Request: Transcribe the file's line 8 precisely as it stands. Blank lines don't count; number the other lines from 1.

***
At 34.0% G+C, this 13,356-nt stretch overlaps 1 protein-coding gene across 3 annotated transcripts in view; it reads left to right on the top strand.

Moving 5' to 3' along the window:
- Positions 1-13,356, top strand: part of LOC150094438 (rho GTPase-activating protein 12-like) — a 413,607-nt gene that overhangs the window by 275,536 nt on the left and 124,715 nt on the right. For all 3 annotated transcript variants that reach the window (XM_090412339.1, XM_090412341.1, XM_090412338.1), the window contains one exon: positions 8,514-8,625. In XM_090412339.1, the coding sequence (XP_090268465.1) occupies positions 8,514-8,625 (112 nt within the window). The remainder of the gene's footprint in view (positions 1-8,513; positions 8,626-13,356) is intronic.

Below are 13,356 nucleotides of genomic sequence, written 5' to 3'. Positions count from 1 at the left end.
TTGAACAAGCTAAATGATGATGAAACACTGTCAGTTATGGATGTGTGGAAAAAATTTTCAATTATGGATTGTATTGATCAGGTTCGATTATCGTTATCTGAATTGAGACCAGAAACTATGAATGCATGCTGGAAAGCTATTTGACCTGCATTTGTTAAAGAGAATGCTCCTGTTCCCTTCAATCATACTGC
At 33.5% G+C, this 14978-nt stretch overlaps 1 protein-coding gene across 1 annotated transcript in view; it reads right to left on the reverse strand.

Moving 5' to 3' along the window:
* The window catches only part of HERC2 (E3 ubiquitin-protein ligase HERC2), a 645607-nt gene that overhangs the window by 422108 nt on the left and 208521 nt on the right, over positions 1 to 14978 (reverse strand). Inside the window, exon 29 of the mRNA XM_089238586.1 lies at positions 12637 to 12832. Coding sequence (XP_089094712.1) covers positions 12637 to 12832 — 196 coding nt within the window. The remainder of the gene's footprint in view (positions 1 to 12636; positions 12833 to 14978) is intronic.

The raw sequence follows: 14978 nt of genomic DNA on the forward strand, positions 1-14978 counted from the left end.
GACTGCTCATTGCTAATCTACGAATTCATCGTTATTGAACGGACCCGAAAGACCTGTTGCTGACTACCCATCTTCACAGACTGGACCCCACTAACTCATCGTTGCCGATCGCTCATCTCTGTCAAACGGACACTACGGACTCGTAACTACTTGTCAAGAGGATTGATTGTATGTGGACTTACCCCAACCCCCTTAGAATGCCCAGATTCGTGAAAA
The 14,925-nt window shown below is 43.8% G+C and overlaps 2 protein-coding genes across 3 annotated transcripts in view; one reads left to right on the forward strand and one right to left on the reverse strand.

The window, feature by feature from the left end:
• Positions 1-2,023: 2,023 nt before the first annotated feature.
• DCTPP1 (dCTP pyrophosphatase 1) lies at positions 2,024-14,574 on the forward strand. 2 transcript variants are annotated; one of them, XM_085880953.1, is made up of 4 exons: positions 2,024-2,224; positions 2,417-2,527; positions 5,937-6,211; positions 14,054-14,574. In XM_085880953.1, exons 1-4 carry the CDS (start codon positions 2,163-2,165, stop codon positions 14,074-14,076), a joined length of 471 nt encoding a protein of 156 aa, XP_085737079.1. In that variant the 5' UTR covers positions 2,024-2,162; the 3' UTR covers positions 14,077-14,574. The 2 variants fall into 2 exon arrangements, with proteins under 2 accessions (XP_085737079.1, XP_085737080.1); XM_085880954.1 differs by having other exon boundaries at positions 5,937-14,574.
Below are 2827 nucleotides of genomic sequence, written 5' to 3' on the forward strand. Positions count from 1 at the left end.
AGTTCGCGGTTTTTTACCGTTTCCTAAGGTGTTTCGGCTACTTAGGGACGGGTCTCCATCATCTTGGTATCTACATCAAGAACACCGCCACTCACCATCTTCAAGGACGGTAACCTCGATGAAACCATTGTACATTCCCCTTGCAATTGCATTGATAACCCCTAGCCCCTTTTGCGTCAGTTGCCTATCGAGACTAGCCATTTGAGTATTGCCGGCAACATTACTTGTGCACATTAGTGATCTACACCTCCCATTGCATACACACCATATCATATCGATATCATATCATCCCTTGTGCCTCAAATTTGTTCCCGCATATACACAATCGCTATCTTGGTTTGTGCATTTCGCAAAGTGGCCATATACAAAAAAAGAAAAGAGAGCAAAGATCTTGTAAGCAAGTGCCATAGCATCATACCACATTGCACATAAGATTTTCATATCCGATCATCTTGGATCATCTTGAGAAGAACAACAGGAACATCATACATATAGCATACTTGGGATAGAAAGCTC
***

* The window catches only part of HERC2 (E3 ubiquitin-protein ligase HERC2), a 645607-nt gene that overhangs the window by 422108 nt on the left and 208521 nt on the right, over positions 1 to 14978 (reverse strand). Inside the window, exon 29 of the mRNA XM_089238586.1 lies at positions 12637 to 12832. Coding sequence (XP_089094712.1) covers positions 12637 to 12832 — 196 coding nt within the window. The remainder of the gene's footprint in view (positions 1 to 12636; positions 12833 to 14978) is intronic.